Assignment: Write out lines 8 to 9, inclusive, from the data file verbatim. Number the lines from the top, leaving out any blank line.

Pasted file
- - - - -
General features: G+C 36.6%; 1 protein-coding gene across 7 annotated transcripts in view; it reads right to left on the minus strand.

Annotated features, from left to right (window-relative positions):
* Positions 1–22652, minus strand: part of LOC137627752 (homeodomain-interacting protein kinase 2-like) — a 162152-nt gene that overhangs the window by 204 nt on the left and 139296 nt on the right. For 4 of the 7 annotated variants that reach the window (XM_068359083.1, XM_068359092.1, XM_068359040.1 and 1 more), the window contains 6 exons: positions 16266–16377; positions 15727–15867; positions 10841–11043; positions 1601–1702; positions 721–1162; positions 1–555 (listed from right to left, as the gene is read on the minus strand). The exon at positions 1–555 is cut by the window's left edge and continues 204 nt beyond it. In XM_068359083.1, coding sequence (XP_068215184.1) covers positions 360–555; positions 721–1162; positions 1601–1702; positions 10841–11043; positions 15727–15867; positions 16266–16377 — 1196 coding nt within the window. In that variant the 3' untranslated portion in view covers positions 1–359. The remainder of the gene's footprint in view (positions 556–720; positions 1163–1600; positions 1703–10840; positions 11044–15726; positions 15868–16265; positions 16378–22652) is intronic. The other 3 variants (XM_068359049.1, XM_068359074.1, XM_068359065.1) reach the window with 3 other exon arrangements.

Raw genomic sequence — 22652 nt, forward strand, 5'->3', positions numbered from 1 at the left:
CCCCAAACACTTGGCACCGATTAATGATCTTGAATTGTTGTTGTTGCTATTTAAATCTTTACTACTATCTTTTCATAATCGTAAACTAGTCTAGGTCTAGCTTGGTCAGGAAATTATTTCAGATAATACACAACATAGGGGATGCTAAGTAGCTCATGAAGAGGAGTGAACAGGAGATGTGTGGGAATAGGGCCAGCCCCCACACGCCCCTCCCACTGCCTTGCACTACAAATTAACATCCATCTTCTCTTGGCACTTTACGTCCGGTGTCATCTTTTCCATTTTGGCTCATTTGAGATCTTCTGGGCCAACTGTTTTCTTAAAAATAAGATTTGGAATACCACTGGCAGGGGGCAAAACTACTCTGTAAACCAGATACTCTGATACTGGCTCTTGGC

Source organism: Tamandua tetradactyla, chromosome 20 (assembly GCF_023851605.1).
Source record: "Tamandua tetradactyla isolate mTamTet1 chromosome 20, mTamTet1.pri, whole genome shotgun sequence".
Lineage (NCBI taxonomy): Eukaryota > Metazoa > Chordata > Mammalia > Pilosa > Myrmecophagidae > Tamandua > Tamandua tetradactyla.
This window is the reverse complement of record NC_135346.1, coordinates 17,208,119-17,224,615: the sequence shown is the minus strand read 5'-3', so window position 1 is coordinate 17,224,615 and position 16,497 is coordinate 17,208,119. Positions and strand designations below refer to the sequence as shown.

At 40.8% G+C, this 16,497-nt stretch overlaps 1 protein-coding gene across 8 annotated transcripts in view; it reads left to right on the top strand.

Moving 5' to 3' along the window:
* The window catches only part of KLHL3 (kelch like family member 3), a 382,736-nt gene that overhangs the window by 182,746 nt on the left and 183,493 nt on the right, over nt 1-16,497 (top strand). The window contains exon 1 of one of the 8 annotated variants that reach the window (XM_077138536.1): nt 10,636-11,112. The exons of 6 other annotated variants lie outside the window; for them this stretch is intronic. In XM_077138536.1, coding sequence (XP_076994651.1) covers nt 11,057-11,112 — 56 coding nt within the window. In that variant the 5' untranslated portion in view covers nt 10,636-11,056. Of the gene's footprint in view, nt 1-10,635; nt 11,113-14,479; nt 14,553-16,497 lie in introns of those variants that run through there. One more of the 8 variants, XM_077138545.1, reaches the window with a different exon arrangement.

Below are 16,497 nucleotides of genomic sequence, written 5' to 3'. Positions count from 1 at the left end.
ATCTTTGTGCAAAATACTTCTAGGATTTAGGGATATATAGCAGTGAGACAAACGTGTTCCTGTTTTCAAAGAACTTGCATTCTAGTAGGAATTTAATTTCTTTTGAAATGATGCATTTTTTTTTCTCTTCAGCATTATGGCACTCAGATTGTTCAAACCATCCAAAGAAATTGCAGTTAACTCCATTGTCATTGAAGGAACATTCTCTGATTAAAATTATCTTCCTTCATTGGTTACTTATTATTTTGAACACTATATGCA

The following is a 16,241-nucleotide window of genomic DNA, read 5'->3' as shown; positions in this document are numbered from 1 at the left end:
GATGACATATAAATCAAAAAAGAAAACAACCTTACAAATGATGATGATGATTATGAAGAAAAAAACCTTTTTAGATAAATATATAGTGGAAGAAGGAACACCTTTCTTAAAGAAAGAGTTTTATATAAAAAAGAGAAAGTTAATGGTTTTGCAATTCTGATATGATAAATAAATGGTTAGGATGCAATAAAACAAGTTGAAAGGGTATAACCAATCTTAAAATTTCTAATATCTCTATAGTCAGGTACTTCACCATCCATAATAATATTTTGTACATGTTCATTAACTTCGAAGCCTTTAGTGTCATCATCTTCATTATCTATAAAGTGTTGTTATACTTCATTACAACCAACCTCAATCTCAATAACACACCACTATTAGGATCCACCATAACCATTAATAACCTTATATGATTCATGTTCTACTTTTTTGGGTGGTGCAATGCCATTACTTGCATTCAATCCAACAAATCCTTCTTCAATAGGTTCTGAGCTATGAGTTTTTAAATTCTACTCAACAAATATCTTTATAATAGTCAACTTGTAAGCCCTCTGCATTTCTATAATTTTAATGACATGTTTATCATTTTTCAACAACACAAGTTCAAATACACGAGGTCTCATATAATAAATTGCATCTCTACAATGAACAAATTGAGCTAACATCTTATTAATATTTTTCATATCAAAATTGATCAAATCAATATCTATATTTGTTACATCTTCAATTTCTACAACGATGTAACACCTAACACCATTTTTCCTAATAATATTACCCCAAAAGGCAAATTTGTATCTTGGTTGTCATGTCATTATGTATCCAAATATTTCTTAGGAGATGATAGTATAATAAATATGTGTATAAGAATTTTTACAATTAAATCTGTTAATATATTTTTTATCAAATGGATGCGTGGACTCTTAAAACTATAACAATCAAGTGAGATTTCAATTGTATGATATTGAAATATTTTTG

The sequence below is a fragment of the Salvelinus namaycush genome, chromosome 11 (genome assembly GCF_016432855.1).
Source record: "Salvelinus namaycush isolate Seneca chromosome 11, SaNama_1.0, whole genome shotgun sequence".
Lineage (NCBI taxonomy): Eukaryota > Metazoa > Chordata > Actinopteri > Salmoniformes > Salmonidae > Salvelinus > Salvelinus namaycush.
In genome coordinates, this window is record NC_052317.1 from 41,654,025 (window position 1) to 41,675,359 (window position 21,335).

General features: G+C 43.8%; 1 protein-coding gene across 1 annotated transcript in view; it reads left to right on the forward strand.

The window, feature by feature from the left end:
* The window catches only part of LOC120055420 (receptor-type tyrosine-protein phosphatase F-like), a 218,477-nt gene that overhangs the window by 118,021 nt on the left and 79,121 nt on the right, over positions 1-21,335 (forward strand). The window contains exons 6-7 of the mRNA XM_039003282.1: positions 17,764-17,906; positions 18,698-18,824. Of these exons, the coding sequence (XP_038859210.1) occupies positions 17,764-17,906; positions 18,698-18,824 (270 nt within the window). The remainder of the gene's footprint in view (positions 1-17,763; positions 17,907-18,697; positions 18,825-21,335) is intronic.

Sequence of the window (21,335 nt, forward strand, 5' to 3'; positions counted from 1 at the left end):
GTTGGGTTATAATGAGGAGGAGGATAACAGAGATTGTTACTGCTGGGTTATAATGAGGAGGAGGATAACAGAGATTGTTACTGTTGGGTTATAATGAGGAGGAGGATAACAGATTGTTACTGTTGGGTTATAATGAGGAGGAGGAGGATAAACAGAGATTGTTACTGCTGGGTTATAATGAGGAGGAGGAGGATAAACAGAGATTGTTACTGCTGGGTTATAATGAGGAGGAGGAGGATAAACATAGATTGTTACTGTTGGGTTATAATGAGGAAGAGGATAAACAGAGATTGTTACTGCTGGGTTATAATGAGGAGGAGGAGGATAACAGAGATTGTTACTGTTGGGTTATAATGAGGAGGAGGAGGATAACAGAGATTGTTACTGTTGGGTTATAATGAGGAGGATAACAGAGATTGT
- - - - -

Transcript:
Lineage (NCBI taxonomy): Eukaryota > Metazoa > Chordata > Mammalia > Pilosa > Myrmecophagidae > Tamandua > Tamandua tetradactyla.
This window is the reverse complement of record NC_135346.1, coordinates 17,208,119-17,224,615: the sequence shown is the minus strand read 5'-3', so window position 1 is coordinate 17,224,615 and position 16,497 is coordinate 17,208,119. Positions and strand designations below refer to the sequence as shown.